:::::::::

:::::::::

:::::::::

:: Linking to These Fabulous Sites ::
Today’s Creative Blog

Pick a Peck of Pickles

Four weeks ago, I ran into the farmer’s market and grabbed a whole lot of pickling cucumbers. I had a fresh cukes, some dill, garlic, salt, and most importantly, a gorgeous crock.

Crock

A few years ago I tried a recipe for crock pickles that used cider vinegar. After carefully tending to them for a five or six weeks, we were all giddy with anticipation… and sorely disappointed. They were terrible. The cider vinegar seemed all wrong, harsh, even bitter. So I was a teeny bit trepidatious when setting up my lacto ferment with the baby cukes this time around.

Garlic

Have you heard of half sour pickles? You might know them as barrel dills or deli style pickles. They aren’t actually “pickled” per se, but are fermented. The cukes, other flavoring ingredients (peppercorns, garlic, and dill head), and grape leaves (the tannins help retain crispness) are placed in a water tight container, covered with a salt solution which prevents bacterial growth that will lead to spoilage, and allowed to ferment with the naturally occurring lactobaccili, which turns the vegetable flesh into a tangy, slightly salty treat. It is the same method used to produce sauerkraut.

Pickles Under Glass

Here you can see the cukes are contained under a glass pie plate and a glass jar filled with the brine solution. You can use food-grade plastics, but glass is non-reactive and  leaves me with no worries that anything may be leaching into my brine. Of course, you have to be super careful with glass; if it should break into your crock, well, you’ll have to throw the entire batch out.

Pickles All Wrapped Up

I check on them almost daily, or at least every three or four days. There is some surface mold to deal with, but otherwise they are pretty low maintenance. You just have to make sure the cucumbers stay under the brine (air is the enemy of lacto ferments!). Finally, after four or five weeks, mine are ready. This week, I have to place them in clean jars with new brine, give a bunch away to neighbors, and place what’s left in the fridge.

I might add that these pickles, along with a nice cold beer, make an excellent dinner! For me anyway… the kids get cereal… and milk.

Worth Waiting For

Home Cured Apricot Lox

Last week all six of us came down with a virus which kept our 5 year old out of his first two days of school and our 7 year old home early on a Friday. I know, I know… the number of viruses that run through our home is not really news worthy. I’ve gotta tell you, I’m sick of being sick. I need our immune systems to step up a bit. I’ve got stuff to do… you know, like write a few blog posts. My mom gets antsy if I don’t get a few posts up a week.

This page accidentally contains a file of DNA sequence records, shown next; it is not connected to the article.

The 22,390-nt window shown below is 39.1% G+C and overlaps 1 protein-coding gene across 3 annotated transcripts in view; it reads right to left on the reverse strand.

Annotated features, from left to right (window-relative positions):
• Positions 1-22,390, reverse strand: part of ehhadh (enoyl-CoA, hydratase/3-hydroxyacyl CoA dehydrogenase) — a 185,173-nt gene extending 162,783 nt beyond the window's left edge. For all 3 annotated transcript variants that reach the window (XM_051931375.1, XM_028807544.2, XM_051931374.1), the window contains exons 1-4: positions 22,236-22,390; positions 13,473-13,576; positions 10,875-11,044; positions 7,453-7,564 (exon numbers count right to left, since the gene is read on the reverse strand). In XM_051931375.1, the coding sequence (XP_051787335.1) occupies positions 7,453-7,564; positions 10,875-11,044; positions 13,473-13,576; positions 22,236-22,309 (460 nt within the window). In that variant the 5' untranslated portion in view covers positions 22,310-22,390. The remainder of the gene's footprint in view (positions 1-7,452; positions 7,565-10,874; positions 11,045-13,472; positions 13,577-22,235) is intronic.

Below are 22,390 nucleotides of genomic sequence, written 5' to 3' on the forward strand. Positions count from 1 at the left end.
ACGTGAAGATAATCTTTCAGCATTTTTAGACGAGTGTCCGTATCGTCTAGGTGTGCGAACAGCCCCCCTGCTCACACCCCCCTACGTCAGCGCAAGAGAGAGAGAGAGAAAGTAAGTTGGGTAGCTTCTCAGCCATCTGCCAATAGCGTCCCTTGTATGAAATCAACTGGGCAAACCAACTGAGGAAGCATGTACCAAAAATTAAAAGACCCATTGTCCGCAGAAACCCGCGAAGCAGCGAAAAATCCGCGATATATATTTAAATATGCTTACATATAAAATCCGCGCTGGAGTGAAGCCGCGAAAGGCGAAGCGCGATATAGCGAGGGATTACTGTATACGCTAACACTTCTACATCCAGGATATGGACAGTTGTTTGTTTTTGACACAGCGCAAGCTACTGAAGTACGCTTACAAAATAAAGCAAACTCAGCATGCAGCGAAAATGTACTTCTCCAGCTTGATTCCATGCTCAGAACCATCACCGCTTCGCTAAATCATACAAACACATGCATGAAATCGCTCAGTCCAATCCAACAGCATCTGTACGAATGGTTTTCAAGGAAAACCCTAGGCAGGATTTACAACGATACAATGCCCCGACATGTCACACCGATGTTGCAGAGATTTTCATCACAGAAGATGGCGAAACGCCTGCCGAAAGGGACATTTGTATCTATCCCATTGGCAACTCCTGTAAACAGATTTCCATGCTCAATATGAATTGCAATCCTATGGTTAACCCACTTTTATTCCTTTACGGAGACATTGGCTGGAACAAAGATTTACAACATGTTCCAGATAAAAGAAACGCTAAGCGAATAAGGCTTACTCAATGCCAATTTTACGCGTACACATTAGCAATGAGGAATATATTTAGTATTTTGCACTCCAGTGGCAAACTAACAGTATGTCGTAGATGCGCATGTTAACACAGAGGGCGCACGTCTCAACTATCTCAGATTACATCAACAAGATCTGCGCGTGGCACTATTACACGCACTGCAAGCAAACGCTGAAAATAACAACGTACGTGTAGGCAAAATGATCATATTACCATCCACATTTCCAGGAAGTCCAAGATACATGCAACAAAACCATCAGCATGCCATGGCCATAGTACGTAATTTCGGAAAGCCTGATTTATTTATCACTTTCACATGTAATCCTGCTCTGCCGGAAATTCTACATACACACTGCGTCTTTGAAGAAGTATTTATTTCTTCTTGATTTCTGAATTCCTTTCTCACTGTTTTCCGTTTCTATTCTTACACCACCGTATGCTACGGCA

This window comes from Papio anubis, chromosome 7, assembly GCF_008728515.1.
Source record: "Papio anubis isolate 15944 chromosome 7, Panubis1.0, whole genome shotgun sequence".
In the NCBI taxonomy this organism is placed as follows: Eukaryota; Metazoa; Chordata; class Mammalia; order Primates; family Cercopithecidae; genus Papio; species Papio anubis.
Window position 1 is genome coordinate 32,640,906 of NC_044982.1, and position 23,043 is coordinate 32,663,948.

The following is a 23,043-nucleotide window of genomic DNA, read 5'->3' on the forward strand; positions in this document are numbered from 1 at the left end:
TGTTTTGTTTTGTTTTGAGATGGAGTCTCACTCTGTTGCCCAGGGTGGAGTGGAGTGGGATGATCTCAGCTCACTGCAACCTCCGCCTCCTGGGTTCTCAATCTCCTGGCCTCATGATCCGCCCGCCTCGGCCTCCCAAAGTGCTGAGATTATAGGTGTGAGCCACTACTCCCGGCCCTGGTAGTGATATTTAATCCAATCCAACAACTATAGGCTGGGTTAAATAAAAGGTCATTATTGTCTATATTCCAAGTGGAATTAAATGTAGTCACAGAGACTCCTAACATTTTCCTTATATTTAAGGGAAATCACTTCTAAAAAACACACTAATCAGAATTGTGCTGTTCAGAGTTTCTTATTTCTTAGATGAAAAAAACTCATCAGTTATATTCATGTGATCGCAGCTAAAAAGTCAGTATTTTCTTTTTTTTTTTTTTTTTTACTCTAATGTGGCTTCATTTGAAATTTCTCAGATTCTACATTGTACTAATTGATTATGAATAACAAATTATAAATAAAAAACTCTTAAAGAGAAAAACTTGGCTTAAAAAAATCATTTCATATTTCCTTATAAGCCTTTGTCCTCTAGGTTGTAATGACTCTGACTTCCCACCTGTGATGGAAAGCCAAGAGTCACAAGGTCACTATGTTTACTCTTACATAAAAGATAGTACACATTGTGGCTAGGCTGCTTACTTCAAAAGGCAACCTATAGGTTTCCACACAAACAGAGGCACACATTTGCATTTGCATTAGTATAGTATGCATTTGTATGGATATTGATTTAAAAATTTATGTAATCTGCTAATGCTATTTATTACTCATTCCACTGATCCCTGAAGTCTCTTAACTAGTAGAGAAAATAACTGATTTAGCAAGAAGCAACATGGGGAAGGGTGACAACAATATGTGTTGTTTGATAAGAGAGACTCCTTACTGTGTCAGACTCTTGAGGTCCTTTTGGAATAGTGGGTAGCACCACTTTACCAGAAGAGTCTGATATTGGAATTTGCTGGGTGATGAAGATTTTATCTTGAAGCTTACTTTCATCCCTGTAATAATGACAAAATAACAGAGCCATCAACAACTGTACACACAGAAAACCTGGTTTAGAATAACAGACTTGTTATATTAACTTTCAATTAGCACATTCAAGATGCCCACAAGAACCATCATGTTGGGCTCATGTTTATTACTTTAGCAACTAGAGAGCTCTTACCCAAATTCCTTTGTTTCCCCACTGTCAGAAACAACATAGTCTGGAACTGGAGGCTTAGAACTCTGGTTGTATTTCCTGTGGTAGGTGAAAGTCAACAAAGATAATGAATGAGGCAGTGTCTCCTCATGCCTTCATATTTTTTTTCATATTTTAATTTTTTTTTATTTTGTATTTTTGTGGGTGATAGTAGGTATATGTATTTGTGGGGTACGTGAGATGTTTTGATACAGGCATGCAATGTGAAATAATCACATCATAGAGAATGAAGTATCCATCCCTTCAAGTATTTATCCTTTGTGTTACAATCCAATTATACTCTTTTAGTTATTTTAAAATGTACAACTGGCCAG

Last week my husband brought home a gorgeous side of king salmon. And even though I felt like death warmed over, I dragged myself downstairs to trim it up, remove the pin bones, and set it in a apricot, fennel, Pernod cure. This weekend we absolutely devoured it. De-VOURED. We couldn’t stop eating it.

The recipe isn’t mine, it’s from Sondra Bernstein’s book The Girl and The Fig, which incidentally, was one of my favorite restaurants in Sonoma. It’s pretty simple. Take some dried apricots, soak them in Pernod, grind them in the food processor with a few fennel fronds, add salt, sugar, and pink peppercorns, smother the filet with the paste, cover it in a clean tea towel or cheesecloth, put it under weight in the fridge and let it alone for a few days.

I have a few things to show you, so it should be a “post-ful.” Hopefully, Mom, it will be  worth the wait.

Seeking Comfort

This week… well… this week is one I’m hoping to put behind us as soon as possible. With an accidental head injury that caused an emergency trip to the hospital, it’s been a struggle—quite literally—to stay on our feet. Unfortunately the blog had to sit on the sideline for a bit while we figure out how to keep our little one still and calm. We need some time for rest to allow that little body to heal.

Today my mom came from out of town to stay with us for two weeks, and the timing could not have been any better. I am so grateful that she’s here. To show my appreciation, I made her an omelette with some butter braised radishes, pea shoots, and radish greens from the garden with a bit of ham and feta. Omelettes are one of our preferred comfort foods here, and making a few is one way I have tried to restore some sense of order and normalcy to help wrap up this week.

Home Grown Radishes

Butter Braise

Spring Greens

Stuffing the Omelette

Cutting Into It

Up Close and Personal

I guess if taking pictures while you make and eat your food is what you might consider normal, then we may have seen a tiny glimpse of it today.